– When it comes to protein, eggs are very convenient for noodle soups. You can try cooking them in various ways, like poaching straight in the broth, soft- or hard-boiling them separately (if you’re already using a separate pot to cook noodles, cook the egg in it too), or whisking and then streaming them into the broth like in egg-drop soup.
– Don’t underestimate tofu. There’s a wide range in types of tofu, from soft silken tofu that breaks up in the broth, to denser types that holds its shape, to convenient frozen tofu puffs that are often included in noodle soups like laksa or bun rieu. You can also just freeze regular tofu (especially if you find yourself unable to finish it in a few days), which causes it to take on a spongey texture that is perfect for absorbing broth!
– Ground meat is another option and something my dad frequently uses in soups. His method is to pour a bit of the hot broth into a bowl with the raw ground meat, stir up the meat to separate it, and then pour all of this back into the simmering broth. This keeps the ground meat loose in the soup and is a really easy alternative to meatballs, though of course you could also just drop clumps of seasoned ground meat into the stock.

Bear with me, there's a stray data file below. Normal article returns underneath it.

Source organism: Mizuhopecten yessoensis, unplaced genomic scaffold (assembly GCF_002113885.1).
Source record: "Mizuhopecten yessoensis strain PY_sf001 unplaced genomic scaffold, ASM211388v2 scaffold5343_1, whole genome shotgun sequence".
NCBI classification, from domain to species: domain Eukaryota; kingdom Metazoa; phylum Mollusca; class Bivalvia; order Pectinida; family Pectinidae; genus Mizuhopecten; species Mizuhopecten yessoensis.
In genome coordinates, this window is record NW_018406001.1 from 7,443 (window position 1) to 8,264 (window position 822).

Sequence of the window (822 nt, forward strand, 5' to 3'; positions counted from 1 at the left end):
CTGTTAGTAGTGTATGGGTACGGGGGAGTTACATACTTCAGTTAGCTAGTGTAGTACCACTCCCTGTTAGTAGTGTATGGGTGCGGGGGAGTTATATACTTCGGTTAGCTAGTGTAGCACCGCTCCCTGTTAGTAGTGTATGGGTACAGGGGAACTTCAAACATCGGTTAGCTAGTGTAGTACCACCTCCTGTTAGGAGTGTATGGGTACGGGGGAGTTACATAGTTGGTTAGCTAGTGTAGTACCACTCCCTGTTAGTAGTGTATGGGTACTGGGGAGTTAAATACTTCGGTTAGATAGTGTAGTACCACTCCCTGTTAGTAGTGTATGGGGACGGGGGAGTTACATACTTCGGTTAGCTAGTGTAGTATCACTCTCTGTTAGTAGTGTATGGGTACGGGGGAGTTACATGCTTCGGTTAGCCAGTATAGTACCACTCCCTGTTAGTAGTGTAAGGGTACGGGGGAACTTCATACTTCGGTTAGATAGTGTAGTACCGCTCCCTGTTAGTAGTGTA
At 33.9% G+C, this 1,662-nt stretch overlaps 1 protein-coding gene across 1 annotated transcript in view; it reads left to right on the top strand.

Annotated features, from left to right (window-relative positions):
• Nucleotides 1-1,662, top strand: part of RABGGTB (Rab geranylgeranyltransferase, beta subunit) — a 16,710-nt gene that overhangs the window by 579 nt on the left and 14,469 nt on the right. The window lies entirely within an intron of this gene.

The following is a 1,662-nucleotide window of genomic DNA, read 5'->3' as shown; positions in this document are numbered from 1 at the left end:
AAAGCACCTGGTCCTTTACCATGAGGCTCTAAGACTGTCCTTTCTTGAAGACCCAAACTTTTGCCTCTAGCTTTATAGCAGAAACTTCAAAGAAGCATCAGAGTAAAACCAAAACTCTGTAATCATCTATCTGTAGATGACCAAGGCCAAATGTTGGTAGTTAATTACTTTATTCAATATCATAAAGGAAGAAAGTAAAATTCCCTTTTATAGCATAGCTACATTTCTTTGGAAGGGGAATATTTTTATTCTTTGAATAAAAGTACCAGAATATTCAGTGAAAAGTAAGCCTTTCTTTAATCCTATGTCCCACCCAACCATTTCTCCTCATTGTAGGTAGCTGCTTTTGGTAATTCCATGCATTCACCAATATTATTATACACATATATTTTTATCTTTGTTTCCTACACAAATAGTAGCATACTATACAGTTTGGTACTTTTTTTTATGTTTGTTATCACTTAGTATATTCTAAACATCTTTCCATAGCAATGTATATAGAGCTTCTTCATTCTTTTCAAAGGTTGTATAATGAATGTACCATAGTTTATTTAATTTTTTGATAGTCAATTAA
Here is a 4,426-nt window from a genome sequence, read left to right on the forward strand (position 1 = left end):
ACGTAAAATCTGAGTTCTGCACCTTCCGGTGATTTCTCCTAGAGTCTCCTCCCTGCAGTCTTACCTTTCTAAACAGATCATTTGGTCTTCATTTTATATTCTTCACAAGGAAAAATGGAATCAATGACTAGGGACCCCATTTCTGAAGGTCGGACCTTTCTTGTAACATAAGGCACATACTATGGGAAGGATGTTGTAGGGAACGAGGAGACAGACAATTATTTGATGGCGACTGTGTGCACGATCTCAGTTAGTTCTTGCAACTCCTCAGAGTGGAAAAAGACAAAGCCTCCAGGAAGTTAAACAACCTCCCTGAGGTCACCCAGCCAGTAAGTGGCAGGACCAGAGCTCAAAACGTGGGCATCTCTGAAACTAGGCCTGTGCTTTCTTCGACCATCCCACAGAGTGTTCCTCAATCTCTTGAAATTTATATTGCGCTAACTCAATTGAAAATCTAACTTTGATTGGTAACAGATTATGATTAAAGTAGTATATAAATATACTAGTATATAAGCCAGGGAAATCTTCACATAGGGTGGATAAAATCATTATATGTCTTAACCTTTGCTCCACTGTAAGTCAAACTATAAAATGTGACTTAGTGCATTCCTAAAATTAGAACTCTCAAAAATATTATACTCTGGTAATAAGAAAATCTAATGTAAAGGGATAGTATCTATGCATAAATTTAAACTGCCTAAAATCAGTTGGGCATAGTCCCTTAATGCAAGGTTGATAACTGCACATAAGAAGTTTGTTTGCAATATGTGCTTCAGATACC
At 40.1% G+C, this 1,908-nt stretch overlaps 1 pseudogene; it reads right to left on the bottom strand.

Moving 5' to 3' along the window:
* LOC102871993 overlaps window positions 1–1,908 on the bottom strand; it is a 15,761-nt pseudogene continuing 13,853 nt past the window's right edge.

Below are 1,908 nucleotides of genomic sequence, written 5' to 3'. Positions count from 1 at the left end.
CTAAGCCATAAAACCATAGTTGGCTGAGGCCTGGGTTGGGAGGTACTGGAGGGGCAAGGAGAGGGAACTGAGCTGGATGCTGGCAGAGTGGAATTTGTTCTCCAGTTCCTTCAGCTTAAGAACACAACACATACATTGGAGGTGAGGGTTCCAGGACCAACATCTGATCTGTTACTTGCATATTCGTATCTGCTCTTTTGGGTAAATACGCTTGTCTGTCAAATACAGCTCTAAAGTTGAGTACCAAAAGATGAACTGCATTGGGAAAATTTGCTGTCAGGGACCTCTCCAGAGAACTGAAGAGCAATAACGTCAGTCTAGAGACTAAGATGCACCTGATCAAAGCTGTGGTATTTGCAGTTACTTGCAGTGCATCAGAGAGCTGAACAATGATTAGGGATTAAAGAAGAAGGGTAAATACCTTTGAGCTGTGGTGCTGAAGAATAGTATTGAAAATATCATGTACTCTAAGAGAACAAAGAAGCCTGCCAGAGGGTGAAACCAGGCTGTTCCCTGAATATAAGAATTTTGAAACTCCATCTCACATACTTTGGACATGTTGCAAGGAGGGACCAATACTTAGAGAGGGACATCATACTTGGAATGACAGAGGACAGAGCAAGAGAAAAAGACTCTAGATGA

– Lastly, you can always pick up some ready-made protein on your way home, like rotisserie chicken or Cantonese roast duck or cha siu. A bowl of yellow egg noodles in chicken broth, topped with roast duck and some gai lan (Chinese broccoli) is a meal worthy of a Hong-Kong diner. Sprinkle some dried flounder powder into the broth, and you might even convince yourself you’re at Mak’s Noodle. :)
– There are so many rich, deeply flavored, even funky fermented ingredients you can use to salt your broth. Be adventurous. Try melting some fermented bean curd into the stock to create a creamy soup (my dad makes an excellent lamb hot pot with fermented bean curd as a base). Add some shrimp paste to a tomato- and pork-based broth, and you have the semblance of bun rieu or khanom jeen nam ngiaw.
– For me, this is what elevates the humblest bowl of soup and noodles. Some days, I could have nothing more than a can of chicken broth and some bean thread noodles. But then I top that off with thinly sliced scallions, a few sprigs of cilantro, fried shallots (which you can also buy dried with a long shelf-life, by the way), some sesame oil, and a dab of Chiu Chow Chili Oil — and it feels like a pretty special meal. Whatever it is that makes a dish for you — whether it’s the perfect chili sauce or a dash of your favorite seasoning — keep it on hand to turn simple meals into something satisfying.
Do you have a favorite noodle soup combination? Please share it in the comments! I’d love to gather more ideas for quick meal options. :)
Click on the picture below for the printable PDF.